“I’m 60% legitimate,” brags William Conrad (as the slimy nightclub owner Castro) in Robert Parrish’s stunning debut film, Cry Danger (1951). That line’s implications that this underworld denizen has actually sat down, done the math, and determined how crooked he really is, typifies the wry tone of this overlooked film noir gem.
As a classic noir, Cry Danger is 100% legit. Its mingling of typical noir signifiers with refined sitcom humor is unique to the genre. Many noirs have witty banter galore (Murder My Sweet, Nocturne, The Big Sleep, Ace in the Hole). An acerbic wit is part of the arsenal of the school-of-Chandler gumshoe. Seldom has broad comedy so thoroughly mingled with the darker themes of film noir than in Cry Danger.
In the wake of Murder, My Sweet (1944), Dick Powell re-invented his screen persona as a world-weary, acid-tongued noir deadpan. He was more likely to deliver a devastating put-down than a gun-butt or upper-cut. It was enough to make the post-war movie audience forget his Depression-era ingénue roles, and Powell doggedly stuck to this new POV.
In Cry Danger, Powell pushes this persona to its reasonable limits. As ex-convict Rocky Mulloy, he seems more like a displaced stand-up comedian than an underworld denizen. Rocky quips, sneers and word-slaps his way through the film’s 79 minutes. Whether he’s addressing cops, ukulele-toting landlords, slatternly hotel clerks, passive-aggressive bookies, amiable barkeeps or Neanderthal paperboys, Mulloy has a bad word for everyone.
Sent up for a heist he didn’t commit, and sprung from prison, after five years, on the testimony of a one-legged ex-Marine (played with liberal comedy by Richard Erdman), Mulloy attempts to collect a cash settlement from sweat-soaked racketeer and nightclub-owner, Castro (played with anxious, petty flair by noir stalwart William Conrad).
Tailed 24/7 by LA cops, including Detective Lt. Gus Cobb (a world-weary Regis Toomey), Mulloy is expected to uncover the loot from this crime he didn’t commit. Even Delong, the false witness who freed him from prison, stitches himself to Mulloy’s side, just in case that heist money pops up.
Mulloy is, understandably, ill-tempered. Although never explicitly stated, it’s hinted that he once held a high rank in L.A.’s underworld. What a come-down, then, to shack up in the filthiest Air-Stream trailer on Bunker Hill with the boozy chatterbox Delong.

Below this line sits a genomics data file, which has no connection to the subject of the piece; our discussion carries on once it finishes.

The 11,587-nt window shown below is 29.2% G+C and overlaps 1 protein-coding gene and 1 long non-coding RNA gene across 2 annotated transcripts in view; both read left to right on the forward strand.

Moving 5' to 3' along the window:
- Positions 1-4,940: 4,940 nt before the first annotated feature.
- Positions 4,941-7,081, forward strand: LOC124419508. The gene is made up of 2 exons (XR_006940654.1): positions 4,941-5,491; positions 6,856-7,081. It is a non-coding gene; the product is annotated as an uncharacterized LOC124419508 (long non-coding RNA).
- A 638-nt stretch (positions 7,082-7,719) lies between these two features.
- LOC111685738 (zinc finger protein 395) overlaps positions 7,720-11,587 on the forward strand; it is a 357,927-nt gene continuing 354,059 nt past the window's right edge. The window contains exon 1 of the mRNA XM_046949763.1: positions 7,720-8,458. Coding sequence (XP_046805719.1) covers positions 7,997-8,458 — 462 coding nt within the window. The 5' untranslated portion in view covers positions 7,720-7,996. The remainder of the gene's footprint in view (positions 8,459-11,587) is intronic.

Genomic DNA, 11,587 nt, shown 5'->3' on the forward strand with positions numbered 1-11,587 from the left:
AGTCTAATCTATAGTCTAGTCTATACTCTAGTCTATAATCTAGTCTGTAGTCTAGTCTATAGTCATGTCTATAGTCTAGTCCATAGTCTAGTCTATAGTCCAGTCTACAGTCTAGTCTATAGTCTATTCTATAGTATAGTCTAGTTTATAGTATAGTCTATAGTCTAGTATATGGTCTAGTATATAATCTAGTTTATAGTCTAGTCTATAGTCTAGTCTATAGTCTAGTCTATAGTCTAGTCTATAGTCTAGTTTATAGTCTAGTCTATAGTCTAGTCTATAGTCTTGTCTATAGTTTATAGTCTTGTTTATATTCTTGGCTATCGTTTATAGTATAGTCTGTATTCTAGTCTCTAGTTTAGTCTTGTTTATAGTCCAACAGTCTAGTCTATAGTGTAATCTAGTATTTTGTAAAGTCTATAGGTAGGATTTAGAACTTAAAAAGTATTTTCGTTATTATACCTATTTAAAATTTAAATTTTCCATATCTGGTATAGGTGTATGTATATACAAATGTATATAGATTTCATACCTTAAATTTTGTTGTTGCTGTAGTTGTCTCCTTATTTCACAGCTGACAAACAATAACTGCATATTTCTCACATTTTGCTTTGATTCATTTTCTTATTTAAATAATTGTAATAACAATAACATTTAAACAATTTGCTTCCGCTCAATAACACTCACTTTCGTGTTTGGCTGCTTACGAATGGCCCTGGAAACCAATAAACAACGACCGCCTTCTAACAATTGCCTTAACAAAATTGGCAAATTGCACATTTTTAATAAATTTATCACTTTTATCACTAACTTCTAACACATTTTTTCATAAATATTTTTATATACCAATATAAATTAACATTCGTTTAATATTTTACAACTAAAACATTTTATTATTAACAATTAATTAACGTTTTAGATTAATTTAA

Mulloy has chosen this miserable locale due to the presence of neighbor Nancy Morgan (Rhonda Fleming). The wife of his best friend, also wrongly sent up for the heist, Nancy is a link to Mulloy’s better days. They obviously carry torches for each other, although they keep one another at arm’s length.
Mulloy is determined to find out who framed him—and why. His first, most logical suspect, is the slimy Castro. Mulloy is hoodwinked by the crafty Castro into accepting some marked money from a payroll robbery. Castro erases all evidence of his treachery. Rocky seems destined to return to prison, one day after his release.
Mulloy is cleared by Lt. Cobb, due to a sloppy oversight of Castro’s. Mulloy then does what most noir anti-heroes would, in such a situation—he beats the crap out of Castro. While satisfying, this revenge angle doesn’t clear things up for him.
As a result, Mulloy is now a moving target for Castro’s on-call henchmen (part of that un-discussed 40%!). When Delong is nearly killed by gunmen, who think the lush is Mulloy, the feces hit the fan blades. Rocky uncovers who’s behind this double-cross. It’s enough to make him a permanent cynic, but he walks away exonerated, and alone, to somehow pick up the pieces of his life and make them fit again.
Dick Powell’s Rocky Mulloy is among the biggest sour-pusses in film noir. He’s got a right to be sore. Five years in stir have taught him the fine art of tongue-lashing. He is, perhaps, too good at it. He drops verbal bombs left and right, not caring about their half-life—or their threat to his social standing.
Only Powell—and Robert Mitchum—could make such a jaundiced male Cassandra work in the classic films noir. Powell digs into Rocky Mulloy. He plays him flat as pavement, and twice as hard.
William Bowers’ screenplay (one of at least a dozen in the noir genre) contains more wisecracks than a Marx Brothers picture, and has many farcical characters. Richard Erdman, a familiar face from his many TV roles, gives a strong taste of gallows humor to his role as ex-Marine (and full-time alky) Delong.